Opinion

So many fires, so few prosecutions

by | 12 Jun 2024

With grinding predictability, the Scottish Government refuses to set up a public inquiry into the GSA fires. This sorry saga is now starting to stink more and more and Scotland deserves answers

More and more, when I come back to look at the situation with the Glasgow School of Art’s Macintosh Building I end up with one overwhelming conclusion; so many fires, so few prosecutions.

I don’t write this lightly. I have looked at and read pretty well everything that I have been able to find in the media on this affair. I’ve observed comments from legal experts like Adam Tompkins who have expressed significant concern that something seems off.

I’ve directly contacted people in the building industry and in architecture to get their take. I have been copied in to long email exchanges involving some very informed and vocally critical senior figures. Everyone so far has said the same thing; there is something not quite right here.

I’ve followed the track records of some involved. Keir Construction was in charge of the site during the second fire. Their recent track record at that point had been the wall of a school in Edinburgh that collapsed and would have posed risk to life for children had it not happened at night. After that they went on to build a sports centre in Dumfries which was so dreadfully badly built the local it has taken ten years to get it semi-functioning, including a protracted legal case against Keir Construction.

I’ve tried to follow the track record of the ultimate body responsible for this – the Board of Governors at Glasgow School of Art, but they seem to have closed ranks. I’ve tried to make sense of the process through which this is being tackled and it is obtuse and opaque and, well, stinks.

And now, with utter predictability, arrives ‘Culture’ Secretary Angus Robertson to amplify the stink by insisting that a public inquiry is utterly unnecessary given there have been various partial investigations which concluded with a shrug and the conclusion that ‘oh well, the causes and the problems that resulted here are fundamentally unknowable’.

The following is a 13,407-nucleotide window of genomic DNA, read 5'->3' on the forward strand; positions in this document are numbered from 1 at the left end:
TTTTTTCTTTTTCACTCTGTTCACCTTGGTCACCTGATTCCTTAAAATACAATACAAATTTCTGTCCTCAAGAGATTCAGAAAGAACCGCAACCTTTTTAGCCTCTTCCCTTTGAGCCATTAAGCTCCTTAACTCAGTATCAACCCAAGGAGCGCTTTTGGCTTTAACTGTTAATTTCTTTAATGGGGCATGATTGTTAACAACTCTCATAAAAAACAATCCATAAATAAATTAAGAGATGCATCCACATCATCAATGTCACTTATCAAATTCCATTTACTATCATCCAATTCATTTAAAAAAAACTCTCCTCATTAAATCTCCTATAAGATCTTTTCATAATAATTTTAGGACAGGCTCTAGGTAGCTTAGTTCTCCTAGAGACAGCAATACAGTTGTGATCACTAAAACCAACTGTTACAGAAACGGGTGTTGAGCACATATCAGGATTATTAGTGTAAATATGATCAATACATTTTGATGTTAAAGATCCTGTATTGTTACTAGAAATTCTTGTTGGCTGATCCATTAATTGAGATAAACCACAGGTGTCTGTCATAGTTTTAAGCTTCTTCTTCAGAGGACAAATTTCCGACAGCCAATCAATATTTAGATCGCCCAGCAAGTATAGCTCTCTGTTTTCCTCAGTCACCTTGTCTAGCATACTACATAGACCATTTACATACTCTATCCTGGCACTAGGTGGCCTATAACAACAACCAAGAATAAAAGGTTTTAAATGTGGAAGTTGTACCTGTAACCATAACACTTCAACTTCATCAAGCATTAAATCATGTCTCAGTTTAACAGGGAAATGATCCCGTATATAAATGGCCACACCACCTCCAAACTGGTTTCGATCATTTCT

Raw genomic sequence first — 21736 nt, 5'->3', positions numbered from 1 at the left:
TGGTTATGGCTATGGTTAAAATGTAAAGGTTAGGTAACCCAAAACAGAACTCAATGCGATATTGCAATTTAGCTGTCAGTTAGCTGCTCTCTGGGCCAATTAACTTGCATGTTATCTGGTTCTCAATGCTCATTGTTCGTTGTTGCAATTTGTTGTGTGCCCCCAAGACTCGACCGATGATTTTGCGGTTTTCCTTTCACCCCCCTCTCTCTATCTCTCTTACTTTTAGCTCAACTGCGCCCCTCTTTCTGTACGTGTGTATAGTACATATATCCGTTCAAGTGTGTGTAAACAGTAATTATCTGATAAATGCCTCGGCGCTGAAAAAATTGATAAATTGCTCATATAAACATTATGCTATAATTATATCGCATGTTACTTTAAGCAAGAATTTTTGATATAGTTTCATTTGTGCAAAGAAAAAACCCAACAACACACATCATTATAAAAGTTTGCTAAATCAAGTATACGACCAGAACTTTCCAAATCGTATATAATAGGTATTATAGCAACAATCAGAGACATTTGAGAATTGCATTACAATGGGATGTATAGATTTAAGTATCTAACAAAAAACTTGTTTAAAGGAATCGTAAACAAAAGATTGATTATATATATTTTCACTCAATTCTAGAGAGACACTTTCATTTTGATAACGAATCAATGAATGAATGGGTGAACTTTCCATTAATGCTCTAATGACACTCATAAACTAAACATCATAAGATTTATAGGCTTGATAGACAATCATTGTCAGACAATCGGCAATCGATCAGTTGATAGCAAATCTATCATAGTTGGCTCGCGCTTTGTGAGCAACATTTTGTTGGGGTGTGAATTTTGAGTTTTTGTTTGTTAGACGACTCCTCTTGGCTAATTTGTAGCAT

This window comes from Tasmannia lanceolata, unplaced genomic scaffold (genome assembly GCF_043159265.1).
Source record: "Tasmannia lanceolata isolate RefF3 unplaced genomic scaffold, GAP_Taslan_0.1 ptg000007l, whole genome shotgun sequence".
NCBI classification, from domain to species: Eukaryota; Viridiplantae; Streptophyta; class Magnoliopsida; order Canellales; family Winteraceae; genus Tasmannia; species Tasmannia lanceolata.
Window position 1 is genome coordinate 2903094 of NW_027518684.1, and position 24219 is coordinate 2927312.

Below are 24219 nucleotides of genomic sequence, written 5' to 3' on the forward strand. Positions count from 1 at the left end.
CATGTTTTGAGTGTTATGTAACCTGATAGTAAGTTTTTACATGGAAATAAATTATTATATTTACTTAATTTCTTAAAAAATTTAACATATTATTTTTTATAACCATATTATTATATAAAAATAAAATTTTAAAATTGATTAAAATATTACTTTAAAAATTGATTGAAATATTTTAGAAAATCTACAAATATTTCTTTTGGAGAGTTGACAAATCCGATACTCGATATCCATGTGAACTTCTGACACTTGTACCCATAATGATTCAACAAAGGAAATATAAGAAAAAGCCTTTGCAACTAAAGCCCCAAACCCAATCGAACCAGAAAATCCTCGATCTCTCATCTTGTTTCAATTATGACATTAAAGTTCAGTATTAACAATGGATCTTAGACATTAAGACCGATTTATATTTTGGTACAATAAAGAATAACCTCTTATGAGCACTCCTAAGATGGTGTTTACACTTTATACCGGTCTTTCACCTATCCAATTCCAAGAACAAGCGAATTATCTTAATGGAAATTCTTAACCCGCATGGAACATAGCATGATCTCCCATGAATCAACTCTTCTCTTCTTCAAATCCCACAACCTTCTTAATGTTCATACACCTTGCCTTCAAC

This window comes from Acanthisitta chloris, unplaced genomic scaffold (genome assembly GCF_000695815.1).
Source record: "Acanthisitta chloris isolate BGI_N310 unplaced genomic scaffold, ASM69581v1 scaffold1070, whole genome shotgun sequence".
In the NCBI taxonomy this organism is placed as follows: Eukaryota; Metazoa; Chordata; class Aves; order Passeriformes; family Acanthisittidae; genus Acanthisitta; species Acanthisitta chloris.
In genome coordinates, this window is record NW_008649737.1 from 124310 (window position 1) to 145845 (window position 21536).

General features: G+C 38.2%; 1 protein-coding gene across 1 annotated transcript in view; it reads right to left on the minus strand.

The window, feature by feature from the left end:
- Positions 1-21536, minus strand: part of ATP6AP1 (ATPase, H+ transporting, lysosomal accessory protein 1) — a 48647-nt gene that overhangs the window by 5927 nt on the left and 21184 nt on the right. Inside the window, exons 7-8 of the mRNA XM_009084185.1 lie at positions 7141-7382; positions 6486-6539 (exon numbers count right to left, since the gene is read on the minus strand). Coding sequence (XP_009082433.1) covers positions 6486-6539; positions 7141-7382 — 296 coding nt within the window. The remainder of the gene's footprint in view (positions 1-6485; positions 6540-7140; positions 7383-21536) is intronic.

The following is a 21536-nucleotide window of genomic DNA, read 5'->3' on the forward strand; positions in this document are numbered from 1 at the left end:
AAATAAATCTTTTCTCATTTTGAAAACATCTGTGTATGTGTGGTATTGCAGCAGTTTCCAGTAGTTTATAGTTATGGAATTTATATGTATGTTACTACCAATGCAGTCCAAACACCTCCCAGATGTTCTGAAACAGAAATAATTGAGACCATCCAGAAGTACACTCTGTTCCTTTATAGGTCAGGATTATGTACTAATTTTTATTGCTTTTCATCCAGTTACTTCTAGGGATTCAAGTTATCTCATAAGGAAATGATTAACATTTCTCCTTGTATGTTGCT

Except no they’re not. That isn’t a feasible response. The scale of the devastation means that, no, fingering the specific culprit responsible for the second fire may never be feasible. But that’s not what a public inquiry is for – it is not to identify a single person who is to blame for everything but properly and independently to look at all the circumstances that led to it.

Angus Robertson’s suggestion that that question has been answered is so far beyond reasonable that the stink just grows. Then again, Angus Robertson is a man who has left a trail of stink behind him throughout his career so the Scottish establishment certainly landed lucky with their man.

There is such an overwhelming lack of curiosity over this affair among government officials that I can only assume that ‘who people knew’ is a significant factor in the opaqueness of this whole affair

And I really do mean ‘the Scottish establishment’ here, because I can find no other term for the main players in this. They are all big business or the kind of insider who gets put in positions of power in Scotland for no clear or obvious reason other than who they know.

There is such an overwhelming lack of curiosity over this affair among government officials that I can only assume that ‘who people knew’ is a significant factor in the opaqueness of this whole affair as well. As best as I’ve ever seen, all the GSA Board has done is withhold or trickle out information and rebut criticism with a vigour not shown in its urgency to rebuild.

Certainly the news that they’d allowed tours of the building while it was still being repaired without any form of adequate fire suppression mechanism being in place came late in the day, and while my search has hardly been exhaustive, I can find no mention of a proper risk assessment of this.

Sometimes the best way to understand a scandal is to get dug in deep to trace its moving parts, but sometimes it is better to take a couple of steps back and look at bald outcomes. The bald outcomes I can see have been clear and consistent resistance to transparency on the part of everyone involved.